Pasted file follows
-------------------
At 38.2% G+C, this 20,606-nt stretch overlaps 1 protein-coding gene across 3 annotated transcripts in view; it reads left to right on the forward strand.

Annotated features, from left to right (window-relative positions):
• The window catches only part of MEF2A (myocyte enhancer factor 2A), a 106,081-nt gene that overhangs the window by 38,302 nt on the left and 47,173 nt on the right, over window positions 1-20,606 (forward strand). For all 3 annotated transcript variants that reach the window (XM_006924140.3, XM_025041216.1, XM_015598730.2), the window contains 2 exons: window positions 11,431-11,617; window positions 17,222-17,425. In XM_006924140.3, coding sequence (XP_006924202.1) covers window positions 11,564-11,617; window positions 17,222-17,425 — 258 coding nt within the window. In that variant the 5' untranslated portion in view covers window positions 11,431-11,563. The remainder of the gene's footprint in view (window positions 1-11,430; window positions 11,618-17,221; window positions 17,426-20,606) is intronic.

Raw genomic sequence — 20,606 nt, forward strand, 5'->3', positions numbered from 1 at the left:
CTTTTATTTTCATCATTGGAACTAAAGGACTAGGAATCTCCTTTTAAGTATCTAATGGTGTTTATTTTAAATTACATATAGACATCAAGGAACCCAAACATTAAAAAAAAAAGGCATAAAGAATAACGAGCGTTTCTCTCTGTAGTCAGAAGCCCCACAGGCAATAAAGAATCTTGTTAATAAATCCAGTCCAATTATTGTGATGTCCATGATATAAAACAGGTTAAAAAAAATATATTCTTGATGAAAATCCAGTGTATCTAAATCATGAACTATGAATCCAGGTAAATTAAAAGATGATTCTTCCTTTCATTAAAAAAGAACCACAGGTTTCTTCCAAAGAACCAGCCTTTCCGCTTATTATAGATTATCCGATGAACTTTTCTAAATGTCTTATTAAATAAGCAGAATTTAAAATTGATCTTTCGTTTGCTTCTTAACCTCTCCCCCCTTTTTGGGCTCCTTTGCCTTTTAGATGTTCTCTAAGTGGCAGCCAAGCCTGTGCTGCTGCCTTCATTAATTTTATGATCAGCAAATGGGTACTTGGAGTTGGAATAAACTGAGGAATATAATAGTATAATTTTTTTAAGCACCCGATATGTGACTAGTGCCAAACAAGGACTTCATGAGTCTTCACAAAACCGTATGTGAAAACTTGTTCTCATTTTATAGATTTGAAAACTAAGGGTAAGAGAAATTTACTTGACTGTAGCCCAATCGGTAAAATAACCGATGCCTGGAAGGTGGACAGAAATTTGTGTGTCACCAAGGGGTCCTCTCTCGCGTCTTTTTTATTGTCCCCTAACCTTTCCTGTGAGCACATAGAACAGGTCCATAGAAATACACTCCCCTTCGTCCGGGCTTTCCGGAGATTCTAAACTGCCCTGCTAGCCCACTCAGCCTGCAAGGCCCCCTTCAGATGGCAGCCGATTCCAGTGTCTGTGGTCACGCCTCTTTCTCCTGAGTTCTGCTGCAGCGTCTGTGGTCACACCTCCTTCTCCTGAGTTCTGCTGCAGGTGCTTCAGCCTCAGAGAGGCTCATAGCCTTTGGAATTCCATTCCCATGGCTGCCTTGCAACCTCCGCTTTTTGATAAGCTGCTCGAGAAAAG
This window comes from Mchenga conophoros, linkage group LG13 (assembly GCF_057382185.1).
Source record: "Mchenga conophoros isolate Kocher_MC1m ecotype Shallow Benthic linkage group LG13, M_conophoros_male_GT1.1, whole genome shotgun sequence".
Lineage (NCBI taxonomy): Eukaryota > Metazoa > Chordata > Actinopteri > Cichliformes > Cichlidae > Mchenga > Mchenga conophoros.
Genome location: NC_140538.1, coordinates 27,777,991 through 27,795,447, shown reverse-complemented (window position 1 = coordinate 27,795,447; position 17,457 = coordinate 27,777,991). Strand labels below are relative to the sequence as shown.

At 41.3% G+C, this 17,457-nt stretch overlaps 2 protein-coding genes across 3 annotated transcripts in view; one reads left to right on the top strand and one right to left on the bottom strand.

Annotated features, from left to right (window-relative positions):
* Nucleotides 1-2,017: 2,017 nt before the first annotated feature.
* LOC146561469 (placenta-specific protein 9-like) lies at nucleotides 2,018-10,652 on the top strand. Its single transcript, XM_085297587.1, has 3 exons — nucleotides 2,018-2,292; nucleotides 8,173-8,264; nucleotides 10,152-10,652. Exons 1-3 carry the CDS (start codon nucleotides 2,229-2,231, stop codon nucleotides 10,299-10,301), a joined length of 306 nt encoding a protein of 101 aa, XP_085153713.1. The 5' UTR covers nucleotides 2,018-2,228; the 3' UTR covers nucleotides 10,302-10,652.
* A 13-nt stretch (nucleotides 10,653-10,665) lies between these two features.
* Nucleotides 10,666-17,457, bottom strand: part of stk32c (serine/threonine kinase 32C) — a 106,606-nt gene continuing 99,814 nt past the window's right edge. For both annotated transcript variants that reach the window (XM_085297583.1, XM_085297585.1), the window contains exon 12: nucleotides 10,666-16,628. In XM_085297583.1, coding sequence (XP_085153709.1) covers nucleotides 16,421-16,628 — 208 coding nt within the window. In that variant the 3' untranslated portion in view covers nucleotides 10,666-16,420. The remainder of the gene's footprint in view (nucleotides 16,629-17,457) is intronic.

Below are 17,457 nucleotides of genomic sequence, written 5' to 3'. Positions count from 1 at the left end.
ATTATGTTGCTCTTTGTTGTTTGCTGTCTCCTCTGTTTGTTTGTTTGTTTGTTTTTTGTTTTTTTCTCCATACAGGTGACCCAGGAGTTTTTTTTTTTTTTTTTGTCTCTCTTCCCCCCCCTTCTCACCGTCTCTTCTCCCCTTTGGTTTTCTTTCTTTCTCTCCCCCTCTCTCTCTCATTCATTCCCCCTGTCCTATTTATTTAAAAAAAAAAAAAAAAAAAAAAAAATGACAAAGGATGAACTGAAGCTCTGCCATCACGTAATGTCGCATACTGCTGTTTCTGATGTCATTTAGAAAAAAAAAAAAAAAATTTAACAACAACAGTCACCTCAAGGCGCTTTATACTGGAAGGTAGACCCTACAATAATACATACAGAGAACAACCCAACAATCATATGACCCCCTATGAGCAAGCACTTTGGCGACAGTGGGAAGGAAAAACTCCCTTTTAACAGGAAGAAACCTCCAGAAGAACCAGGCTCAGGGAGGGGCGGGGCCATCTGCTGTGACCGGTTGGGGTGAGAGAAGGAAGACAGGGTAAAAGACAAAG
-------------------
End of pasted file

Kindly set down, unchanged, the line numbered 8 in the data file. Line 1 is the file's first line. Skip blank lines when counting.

Lineage (NCBI taxonomy): Eukaryota > Metazoa > Chordata > Actinopteri > Cichliformes > Cichlidae > Mchenga > Mchenga conophoros.